McDonnell thus poses a problem for the Republicans. His campaign attracted many of the same people —independent voters, and those at least temporarily disenchanted with Team Obama — who are more politically moderate. And it’s these moderates, these voters who aren’t knee-jerk cultural-issue voters, people less likely to be swayed by extremist party-line argument, that the GOP will need to win a year from now (and again two years after that).

They’re the same moderates the GOP has been trying to chase out of the Republican tent for years. The Republicans are today celebrating a victory by the very kind of candidate the party leadership and its enablers are bound and determined to eliminate from the party’s ranks. That doesn’t augur well for any big GOP sweep next November.

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While the results of Tuesday’s vote at first blush might suggest something big happening, there’s really little real justification for gnashing of teeth by Democrats or bloviating by Republicans.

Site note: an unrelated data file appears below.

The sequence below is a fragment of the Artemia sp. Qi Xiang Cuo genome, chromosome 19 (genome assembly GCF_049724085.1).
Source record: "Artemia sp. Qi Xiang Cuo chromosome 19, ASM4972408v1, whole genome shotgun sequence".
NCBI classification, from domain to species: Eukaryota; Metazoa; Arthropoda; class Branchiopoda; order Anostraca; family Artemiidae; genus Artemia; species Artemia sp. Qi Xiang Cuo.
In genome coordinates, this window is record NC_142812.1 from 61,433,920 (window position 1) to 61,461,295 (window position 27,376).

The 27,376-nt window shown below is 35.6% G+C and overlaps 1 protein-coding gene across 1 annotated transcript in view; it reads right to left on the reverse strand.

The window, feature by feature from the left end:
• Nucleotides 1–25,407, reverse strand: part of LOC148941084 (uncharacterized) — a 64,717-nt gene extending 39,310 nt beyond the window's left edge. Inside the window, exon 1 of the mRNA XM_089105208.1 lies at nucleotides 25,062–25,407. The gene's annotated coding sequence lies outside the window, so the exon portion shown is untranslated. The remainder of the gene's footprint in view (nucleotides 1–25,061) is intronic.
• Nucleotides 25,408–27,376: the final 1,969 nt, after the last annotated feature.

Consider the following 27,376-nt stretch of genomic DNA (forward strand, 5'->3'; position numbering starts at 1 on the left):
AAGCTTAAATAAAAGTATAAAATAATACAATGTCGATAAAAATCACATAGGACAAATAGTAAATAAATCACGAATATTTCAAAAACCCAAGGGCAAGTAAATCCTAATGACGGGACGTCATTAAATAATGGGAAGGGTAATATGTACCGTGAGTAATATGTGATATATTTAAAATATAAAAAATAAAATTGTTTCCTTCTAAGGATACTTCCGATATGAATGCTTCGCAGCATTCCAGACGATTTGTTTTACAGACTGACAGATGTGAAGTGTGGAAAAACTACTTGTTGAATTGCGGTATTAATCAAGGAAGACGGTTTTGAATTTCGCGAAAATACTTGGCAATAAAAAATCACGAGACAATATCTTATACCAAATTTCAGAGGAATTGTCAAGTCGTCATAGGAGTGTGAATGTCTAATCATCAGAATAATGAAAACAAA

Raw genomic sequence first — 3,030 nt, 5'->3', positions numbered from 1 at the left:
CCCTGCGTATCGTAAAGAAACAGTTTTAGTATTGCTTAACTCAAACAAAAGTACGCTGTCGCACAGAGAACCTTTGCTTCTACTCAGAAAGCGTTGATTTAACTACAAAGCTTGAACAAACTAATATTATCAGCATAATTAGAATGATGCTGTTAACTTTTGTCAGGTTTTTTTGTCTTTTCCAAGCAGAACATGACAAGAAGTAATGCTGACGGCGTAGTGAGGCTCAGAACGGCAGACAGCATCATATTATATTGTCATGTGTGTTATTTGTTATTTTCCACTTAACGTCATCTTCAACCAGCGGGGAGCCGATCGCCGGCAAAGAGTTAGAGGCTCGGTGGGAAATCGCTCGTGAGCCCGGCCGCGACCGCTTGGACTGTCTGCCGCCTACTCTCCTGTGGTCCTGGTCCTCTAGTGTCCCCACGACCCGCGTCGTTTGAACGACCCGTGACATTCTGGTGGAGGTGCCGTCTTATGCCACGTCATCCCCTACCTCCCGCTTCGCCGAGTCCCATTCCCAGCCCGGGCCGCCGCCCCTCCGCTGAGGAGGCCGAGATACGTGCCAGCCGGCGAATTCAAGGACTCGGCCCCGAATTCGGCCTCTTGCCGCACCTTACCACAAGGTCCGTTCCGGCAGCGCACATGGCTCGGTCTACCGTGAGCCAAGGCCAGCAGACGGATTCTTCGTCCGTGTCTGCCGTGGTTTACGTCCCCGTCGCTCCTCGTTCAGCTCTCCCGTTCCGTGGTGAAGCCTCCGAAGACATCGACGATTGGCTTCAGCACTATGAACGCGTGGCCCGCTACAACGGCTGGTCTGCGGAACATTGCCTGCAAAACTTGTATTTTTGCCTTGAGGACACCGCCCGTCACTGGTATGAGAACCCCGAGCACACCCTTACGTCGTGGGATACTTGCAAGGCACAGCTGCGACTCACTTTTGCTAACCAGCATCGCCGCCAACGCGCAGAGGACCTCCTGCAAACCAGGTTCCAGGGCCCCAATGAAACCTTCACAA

“Disquisitions on The Meaning of It All for President Obama or the 2009 results as a harbinger for Congress in 2010 have scant basis in reality,” The Washington Post’s Ruth Marcus noted today.

Tuesday was not-so-super for the Democrats, and only slightly more so for the Republicans. A lot remains inconclusive, despite Tuesday’s results, and the handwriting large on the wall is writ with ink both red and blue.
Image credits: Michael Steele and Bob McDonnell: Getty Images. Tip O'Neill: Robert Vickery (public domain). Rush Limbaugh: Via Fox News.